Youthful fantasies may be a vital part of growing up, but just as with the influence of teachers, parents, and friends, their effects can linger — and do considerable damage — once you've grown up. Steven Fechter's new play Lancelot, which just opened at the Gym at Judson, is a provocative, if not always elegant, exploration of this concept, and not just from the viewpoint of the young. If you accept that adolescent dreams don't always end just because adolescence does, you're opening the door to a world of problems that no amount of time, therapy, recovery, or for that matter sex can fix.
The dreamers in this case were two Oklahomans: Ryan, a 13-year-old boy, whose interest in art blossomed into an interest in his 26-year-old art teacher, Ginger, which in turn blossomed into a two-year sexual relationship between the two. She was caught and imprisoned, he was forgiven but sent to an institution — exactly why is a matter of some conjecture for a while — and it was just assumed that their paths wouldn't cross again. Which they don't until ten or so years later when she, finally released from prison and starting a new life, wanders into the Big Box where he, now 25, is a manager.
She was, after all, his first love and, well, his first, and even the nasty court battle that happened afterward hasn't completely soured him on her. And she's always considered him a uniquely gifted artist with a special soul she still wants to introduce to the world. So it's no surprise that they still harbor some feelings for each other, or that their "chance" meeting (whether it's actually as random as it seems is an open question) leads almost immediately to sex. That Ryan has embraced respectability and a new coworker-girlfriend, named Tara, are matters of no real consequence at first.
Of course they must become so eventually, and Fechter deftly weaves the pair's torrid passions around the suffocating mundanities of their joint existence. It's apparent that Ryan is chafing against the social and religious strictures of his community, which he perceives let him down when he needed them most, and that Ginger is far from the monster she's long been made out to be. But even these matters are not necessarily as they appear, and it's not long before everyone is discovering secrets that force them to rethink most of the choices they've made in their conscious lives.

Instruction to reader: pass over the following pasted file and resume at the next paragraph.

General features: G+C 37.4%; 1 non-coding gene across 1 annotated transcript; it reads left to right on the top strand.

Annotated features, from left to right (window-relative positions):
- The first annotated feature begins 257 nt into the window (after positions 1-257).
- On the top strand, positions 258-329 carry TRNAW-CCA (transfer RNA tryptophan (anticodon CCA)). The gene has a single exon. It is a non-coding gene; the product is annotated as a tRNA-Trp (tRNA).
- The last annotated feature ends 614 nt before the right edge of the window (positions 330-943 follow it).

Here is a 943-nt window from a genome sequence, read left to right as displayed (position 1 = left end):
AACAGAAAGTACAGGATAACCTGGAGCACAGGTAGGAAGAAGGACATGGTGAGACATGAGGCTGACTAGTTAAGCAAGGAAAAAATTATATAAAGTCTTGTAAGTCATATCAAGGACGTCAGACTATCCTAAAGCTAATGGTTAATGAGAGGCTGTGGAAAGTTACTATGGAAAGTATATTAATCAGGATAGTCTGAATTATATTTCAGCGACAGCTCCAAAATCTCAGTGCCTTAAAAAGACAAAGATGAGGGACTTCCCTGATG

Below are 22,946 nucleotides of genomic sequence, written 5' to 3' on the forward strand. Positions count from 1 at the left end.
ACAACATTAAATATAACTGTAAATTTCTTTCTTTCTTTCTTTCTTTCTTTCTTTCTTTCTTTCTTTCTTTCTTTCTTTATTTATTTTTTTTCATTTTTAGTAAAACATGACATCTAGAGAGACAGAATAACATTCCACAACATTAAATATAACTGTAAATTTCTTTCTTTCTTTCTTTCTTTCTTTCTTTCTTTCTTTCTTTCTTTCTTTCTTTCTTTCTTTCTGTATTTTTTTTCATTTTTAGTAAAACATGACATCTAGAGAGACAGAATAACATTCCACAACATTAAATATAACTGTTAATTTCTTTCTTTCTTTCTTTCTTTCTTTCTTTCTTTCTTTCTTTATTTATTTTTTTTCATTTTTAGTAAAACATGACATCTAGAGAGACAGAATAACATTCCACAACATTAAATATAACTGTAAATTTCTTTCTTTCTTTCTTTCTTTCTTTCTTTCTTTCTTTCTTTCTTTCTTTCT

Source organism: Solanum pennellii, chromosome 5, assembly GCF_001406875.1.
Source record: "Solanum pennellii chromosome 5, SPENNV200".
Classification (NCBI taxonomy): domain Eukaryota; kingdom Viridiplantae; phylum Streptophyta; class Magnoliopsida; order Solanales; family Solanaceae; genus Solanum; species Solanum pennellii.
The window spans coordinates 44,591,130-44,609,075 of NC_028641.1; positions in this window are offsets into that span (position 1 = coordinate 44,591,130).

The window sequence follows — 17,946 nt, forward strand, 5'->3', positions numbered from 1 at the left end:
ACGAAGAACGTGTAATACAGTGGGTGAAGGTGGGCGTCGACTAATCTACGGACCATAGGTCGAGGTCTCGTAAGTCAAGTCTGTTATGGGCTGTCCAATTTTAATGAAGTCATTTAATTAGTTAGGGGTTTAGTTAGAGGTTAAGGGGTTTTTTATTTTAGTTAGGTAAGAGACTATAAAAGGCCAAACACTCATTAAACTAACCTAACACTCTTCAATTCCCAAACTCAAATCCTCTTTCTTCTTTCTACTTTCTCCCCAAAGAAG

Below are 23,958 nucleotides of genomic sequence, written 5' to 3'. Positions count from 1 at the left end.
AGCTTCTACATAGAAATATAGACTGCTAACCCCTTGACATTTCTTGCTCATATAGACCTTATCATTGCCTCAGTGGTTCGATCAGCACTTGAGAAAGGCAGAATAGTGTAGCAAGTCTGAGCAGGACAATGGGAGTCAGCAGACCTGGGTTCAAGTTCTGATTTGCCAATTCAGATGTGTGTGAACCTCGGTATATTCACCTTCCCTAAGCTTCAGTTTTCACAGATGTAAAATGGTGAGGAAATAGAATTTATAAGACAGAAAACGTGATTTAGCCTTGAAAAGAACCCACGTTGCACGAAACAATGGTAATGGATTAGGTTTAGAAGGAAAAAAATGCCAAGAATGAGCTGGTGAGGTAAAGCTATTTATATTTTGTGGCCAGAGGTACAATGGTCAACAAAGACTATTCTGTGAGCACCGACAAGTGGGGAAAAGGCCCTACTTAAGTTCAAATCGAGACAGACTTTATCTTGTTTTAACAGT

This twistiness of the simple plot, and director Thom Fogarty's stark staging (a bed, flanked by three rows of audience seating, is the only real furnishing), keep this from playing as merely the schematic deconstruction of a statutory rape story it technically is. Though both Ryan and Ginger float the idea that their love is something deeper, it's clear that neither is sure whether that's actually true, or a good thing even if it is. And the devastation that coming together has wrought on their souls, minds, and hearts is palpable, especially as new developments force new decisions that reveal new, still-bloody, wounds.
Romy Nordlinger layers complicated emotions onto Ginger, and manages them with intricate aplomb: A savage longing behind her eyes testifies to the woman's sensuous and predatory natures, giving you both sides of the argument until the scale can tilt one way or another. And Steven James Anthony brings a vivid emptiness to Ryan, underscoring his hurt, his sensitivity, and his libido alike; he finds particularly compelling ferocity in two scenes in which Ryan gives in to the violent temptations Ginger instilled him, one while naked on a bed, the other fully clothed and holding a drawing pencil.
Unfortunately, Tara, the play's only blameless victim, is at best sketched out, and lacks Ryan's and Ginger's complexities; that she's also played by Lulu Fogarty as a doting Southern stereotype, with an especially cartoonish drawl, doesn't help. Grant Riordan struggles to find much juice in the mostly extraneous and symbolic role of a teenage boy who reminds Ryan a bit too much of his past. A few other things keep the production from being a totally smooth ride: The full-frontal nudity (both male and female) is fairly gratuitous; Ryan's increasing callousness toward Tara tends to stumble ahead of the narrative; and a climactic courtroom scene feels disorganized and desperate, as though Fechter doesn't entirely trust his characters to organically work out their own problems and unravel their own plot.
He should. Ryan and Ginger are solid creations, and reveal fascinating shadings of morality amid a world that's depicted, not always without reason, as intensely monochromatic. This also explains the significance of the play's title: a crusader for purity who gets wrapped up in the sins he abhors and, in struggling to make things better, succeeds in little more than making them worse. That Fechter keeps you wondering throughout who the real Lancelot is proves to be the chief success of his cunning little play.